Emmanuel (Noel) Villarivera
This is Part 2 in a two-part article series on dealing with grief. In the first article, we discussed three lessons that we learn from the Bible about dealing with grief. In this article, we’ll look at two more lessons the Bible teaches about grief and loss.
4. Grief is healed in community.
You’re not going to get well on your own. Nobody gets well on their own. We are better together. We need each other. When God created man and He put Adam in the Garden of Eden, he was living in a perfect environment. And yet God said, it’s not good for man to be alone.
One thing that God hates is loneliness. He made us to be in community, in relationship, to love God, and to love each other. Whether you ever get married or not is irrelevant. You need people in your life. You need relationships. You need community.
The Bible says it like this in Galatians 6:2: “Carry each other’s burdens, and in this way, you will fulfill the law of Christ.” In other words, when you’re in pain I’m supposed to carry your pain. When I’m in pain you’re supposed to carry my pain. When either of us dealing with grief, we’re to carry each other’s grief. We are to support each other.
When you’re going through a tough time, when you’re going through a loss, it’s always interesting to see who shows up and who doesn’t. Some people who you expect to show up aren’t going to. And some people you didn’t expect to show up will show up to be there in your pain and grief.
There are two reasons you should not judge those people who don’t show up. First, you don’t need the resentment. And second, you don’t know what’s going on in their life. Sometimes there are fears in their life that keep them apart from you. Sometimes they’re going through something as serious as you are, so just don’t judge anybody if they don’t happen to show up when you expected them to. Just be grateful for the ones that do show up.
Romans 12:15 says this: “When others are happy, be happy with them. If they’re sad, share their sorrow.” Grief is healed in community. Revealing your feeling is the beginning of healing. We share them with each other.
Permit me to share with you an insight I have gained over the past few months while grieving a son that I lost to suicide. Many people have come up to me in the last four months knowing about my loss. They say things like, “I’m so sorry. I know what it’s like. I lost my grandfather.” When someone is in pain, comparing your grief experience to theirs never comforts them.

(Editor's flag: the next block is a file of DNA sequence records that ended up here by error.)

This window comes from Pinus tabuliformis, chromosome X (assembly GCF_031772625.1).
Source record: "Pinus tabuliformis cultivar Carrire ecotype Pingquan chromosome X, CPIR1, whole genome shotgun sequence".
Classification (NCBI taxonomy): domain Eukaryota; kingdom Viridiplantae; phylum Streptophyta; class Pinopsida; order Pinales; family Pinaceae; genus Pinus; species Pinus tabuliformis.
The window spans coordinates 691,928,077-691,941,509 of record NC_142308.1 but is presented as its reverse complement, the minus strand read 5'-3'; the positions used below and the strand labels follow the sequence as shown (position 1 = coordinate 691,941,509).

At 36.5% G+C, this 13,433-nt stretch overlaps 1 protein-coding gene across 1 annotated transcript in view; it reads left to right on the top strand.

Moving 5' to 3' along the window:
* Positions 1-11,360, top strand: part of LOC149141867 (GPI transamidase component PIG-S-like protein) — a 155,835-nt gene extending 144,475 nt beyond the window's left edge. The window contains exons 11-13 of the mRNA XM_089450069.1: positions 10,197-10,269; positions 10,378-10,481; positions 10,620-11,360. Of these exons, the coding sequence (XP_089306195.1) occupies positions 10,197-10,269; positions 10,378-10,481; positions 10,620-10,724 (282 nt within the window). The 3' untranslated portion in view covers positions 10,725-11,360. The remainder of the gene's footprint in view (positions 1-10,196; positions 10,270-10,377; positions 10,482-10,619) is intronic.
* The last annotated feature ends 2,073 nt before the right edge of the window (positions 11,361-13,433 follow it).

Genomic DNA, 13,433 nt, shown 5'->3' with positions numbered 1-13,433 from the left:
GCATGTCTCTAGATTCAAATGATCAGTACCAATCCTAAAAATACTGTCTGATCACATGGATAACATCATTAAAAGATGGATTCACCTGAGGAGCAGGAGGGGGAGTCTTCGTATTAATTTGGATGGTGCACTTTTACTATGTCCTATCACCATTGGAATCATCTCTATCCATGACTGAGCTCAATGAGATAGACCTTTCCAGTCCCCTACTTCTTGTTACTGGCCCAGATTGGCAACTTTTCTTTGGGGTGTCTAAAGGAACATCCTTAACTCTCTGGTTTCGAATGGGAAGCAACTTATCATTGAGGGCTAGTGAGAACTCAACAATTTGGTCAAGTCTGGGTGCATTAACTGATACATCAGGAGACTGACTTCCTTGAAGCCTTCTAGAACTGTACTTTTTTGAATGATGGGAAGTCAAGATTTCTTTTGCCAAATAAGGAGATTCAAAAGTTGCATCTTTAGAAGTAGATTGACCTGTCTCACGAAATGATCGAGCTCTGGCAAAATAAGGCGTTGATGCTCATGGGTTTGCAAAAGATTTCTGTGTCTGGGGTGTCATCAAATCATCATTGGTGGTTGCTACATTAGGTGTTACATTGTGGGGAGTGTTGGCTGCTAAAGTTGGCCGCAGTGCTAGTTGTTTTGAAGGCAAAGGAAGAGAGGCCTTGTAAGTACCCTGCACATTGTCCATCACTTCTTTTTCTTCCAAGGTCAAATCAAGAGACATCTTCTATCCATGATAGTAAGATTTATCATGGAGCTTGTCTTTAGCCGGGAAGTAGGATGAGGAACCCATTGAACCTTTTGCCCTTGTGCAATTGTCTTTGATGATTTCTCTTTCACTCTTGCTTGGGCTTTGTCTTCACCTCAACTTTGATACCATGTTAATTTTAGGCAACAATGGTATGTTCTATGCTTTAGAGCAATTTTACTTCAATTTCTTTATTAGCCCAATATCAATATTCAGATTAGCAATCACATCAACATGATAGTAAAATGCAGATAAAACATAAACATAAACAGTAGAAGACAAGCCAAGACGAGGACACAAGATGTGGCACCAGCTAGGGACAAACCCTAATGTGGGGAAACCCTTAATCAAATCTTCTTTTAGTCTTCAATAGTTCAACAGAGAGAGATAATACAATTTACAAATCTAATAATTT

With all due respect, even if you have lost a son yourself, you don’t know what it’s like for me. Everyone’s grief is different because their relationship with the person they lost is different. Attempting to console someone by comparing your grief to theirs doesn’t work because it doesn’t help them with their pain.
5. The fifth thing we learn from the Bible is that grief takes time.
Dealing with grief takes time; it isn’t overcome quickly. It has its own timetable and you cannot rush it. It’s not “I’ll give it 48 hours and then I’ve got to get back to work.” It just doesn’t happen that way.
Let me explain something to you about grief. You don’t get over grief, you get through it. You might write that one down. You will never get over the major losses in your life. But you will get through the major losses in your life. Grief is not something you get over.
If you had a baby born and it lived a week and died, you will get through that, but you won’t get over it. You will remember it for the rest of your life. It’s part of your life story. So, don’t try to get over it; try to get through it. Because grief takes time.
“There’s a time for everything. There’s a season for every activity under heaven…a time to weep and a time to laugh, a time to mourn and a time to dance” (3:1, 4).